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The role of prophylaxis in bleeding disorders

Berntorp, Erik LU ; De Moerloose, P. and Ljung, Rolf LU (2010) In Haemophilia 16(s5). p.189-193
Abstract
The rationale for long-term prophylaxis in more severe forms of von Willebrand's disease (VWD) is obvious, as mucosal bleeding and haemophilia-like joint bleeds resulting in chronic morbidity may occur. However, the experience with prophylactic treatment in this group is scanty. An international VWD Prophylaxis Network (VWD PN) was established in 2006. The VWD PN will investigate prophylaxis with retrospective and prospective studies. Eighteen centres in Europe and North America are recruiting patients and an additional 40 centres are preparing for or evaluating participation. In the absence of randomized prospective studies for most rare bleeding disorders, guidelines for prophylaxis are a subject of controversy. In situations where there... (More)
The rationale for long-term prophylaxis in more severe forms of von Willebrand's disease (VWD) is obvious, as mucosal bleeding and haemophilia-like joint bleeds resulting in chronic morbidity may occur. However, the experience with prophylactic treatment in this group is scanty. An international VWD Prophylaxis Network (VWD PN) was established in 2006. The VWD PN will investigate prophylaxis with retrospective and prospective studies. Eighteen centres in Europe and North America are recruiting patients and an additional 40 centres are preparing for or evaluating participation. In the absence of randomized prospective studies for most rare bleeding disorders, guidelines for prophylaxis are a subject of controversy. In situations where there is a strong family history of bleeding, long-term prophylaxis is administered in selected cases. Short intervals of prophylaxis can also be given before some surgeries or during pregnancy. The benefits of prophylaxis must be balanced by the risk of side effects. Therefore, it is essential to delineate its management in a specialized comprehensive care environment. In haemophilia, decades of clinical experience and numerous retrospective and, recently, prospective studies clearly demonstrate that prophylactic treatment is superior to on-demand treatment, regardless of whether the outcome is the number of joint- or life-threatening bleeds, arthropathy evaluated by X-ray or MRI, or quality of life measured by generic or haemophilia-specific instruments. Optimal prophylactic treatment should be started early in life (primary prophylaxis) but various options exist for the dose and dose interval. These depend on the objective of treatment in the individual patient, which, in turn, is dependent on resources in the health care system. (Less)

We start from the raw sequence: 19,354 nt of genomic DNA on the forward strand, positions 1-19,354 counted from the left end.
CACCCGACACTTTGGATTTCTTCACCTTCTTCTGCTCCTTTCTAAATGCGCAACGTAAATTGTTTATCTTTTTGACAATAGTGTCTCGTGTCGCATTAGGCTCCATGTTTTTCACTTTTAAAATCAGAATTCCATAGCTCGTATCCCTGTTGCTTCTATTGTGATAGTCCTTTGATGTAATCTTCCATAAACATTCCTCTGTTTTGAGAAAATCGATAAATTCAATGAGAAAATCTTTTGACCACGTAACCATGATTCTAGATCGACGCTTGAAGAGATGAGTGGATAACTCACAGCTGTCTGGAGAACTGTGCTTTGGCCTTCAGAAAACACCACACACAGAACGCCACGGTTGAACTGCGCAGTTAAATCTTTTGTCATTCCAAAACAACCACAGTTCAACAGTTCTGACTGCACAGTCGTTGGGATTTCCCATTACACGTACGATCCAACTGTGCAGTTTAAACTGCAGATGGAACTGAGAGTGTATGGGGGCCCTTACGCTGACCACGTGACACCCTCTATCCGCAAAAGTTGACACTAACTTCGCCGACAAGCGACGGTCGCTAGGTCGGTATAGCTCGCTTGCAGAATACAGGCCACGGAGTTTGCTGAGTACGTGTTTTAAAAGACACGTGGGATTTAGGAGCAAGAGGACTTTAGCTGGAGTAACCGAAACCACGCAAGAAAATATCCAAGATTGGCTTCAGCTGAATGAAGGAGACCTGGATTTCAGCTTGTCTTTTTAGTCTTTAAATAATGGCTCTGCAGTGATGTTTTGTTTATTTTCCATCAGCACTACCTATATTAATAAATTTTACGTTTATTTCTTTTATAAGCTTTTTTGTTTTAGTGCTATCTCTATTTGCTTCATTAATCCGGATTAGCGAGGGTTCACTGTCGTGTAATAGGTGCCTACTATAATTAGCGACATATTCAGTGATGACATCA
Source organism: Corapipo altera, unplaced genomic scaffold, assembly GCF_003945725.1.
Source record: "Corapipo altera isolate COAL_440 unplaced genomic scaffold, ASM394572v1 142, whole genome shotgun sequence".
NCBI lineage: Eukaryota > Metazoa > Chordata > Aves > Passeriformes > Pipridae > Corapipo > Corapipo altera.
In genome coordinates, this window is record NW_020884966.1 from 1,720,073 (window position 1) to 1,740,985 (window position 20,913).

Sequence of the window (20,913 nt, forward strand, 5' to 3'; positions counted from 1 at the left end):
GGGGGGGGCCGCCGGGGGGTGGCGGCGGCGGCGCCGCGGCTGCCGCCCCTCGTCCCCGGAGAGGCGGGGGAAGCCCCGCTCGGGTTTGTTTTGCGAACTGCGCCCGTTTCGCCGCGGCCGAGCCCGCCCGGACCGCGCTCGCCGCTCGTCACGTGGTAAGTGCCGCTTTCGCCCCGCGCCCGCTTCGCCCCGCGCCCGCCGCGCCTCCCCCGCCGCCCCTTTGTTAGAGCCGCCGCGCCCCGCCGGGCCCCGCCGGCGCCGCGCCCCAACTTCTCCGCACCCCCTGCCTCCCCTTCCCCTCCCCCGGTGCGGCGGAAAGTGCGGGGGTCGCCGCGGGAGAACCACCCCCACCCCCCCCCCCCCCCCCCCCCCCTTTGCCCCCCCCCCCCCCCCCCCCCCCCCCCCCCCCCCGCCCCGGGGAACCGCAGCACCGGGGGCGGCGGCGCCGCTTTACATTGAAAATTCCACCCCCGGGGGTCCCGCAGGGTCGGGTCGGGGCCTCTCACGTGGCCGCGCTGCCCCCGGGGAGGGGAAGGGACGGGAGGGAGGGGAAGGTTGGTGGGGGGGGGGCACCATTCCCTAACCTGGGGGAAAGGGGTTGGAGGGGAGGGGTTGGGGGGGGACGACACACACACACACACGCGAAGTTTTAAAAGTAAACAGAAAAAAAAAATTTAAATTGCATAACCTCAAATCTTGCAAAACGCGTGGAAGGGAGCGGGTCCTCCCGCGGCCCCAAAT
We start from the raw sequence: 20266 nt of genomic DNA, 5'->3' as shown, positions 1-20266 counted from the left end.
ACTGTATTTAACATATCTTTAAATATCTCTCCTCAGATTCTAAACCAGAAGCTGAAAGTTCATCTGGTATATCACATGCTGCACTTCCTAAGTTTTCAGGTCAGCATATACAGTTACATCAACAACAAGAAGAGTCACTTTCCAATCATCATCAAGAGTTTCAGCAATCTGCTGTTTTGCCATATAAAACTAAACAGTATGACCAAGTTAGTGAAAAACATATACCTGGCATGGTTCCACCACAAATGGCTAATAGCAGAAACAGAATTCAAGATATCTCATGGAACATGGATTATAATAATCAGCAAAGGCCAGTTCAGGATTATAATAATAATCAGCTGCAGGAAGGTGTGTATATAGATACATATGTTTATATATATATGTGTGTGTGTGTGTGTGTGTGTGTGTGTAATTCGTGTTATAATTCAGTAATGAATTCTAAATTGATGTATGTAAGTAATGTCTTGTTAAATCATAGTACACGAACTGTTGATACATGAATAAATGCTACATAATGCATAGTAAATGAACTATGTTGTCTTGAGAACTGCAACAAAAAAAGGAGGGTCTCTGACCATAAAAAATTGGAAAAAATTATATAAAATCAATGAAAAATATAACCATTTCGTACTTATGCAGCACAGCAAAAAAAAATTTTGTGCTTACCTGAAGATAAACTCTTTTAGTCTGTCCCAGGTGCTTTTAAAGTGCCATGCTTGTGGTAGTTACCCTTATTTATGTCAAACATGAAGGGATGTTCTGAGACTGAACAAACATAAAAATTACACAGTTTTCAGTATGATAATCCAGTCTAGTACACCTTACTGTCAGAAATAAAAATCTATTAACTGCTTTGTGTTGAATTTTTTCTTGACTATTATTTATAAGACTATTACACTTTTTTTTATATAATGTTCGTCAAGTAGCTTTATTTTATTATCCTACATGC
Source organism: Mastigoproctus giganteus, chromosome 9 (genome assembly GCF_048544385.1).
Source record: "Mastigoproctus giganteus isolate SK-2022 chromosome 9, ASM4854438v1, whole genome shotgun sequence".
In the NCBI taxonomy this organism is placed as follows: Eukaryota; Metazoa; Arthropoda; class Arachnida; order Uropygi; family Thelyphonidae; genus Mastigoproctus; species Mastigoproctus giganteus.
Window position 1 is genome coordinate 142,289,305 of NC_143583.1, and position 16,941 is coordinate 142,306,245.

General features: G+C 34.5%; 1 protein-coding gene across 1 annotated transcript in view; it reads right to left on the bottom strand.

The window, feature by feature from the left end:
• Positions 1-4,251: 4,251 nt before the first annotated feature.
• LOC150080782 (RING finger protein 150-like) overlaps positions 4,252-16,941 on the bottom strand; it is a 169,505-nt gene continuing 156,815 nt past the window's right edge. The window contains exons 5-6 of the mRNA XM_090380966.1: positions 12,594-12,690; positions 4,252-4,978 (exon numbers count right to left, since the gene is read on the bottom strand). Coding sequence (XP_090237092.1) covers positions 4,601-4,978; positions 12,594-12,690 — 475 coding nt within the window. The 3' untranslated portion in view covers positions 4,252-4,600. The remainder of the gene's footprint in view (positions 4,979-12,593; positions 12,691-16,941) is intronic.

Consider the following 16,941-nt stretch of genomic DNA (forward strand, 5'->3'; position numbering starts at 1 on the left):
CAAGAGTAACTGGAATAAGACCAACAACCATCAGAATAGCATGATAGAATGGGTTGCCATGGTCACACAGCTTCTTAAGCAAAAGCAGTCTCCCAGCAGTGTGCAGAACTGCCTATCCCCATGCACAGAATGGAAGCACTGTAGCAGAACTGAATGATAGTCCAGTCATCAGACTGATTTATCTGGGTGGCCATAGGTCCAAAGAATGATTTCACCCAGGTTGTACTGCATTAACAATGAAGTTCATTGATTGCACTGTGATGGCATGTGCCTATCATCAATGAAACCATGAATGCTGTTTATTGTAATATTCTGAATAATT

Please use this url to cite or link to this publication:
author
organization
publishing date
type
Contribution to journal
publication status
published
subject
keywords
von Willebrand's disease, factor VIII, factor IX, haemophilia, prophylaxis, disorders, rare bleeding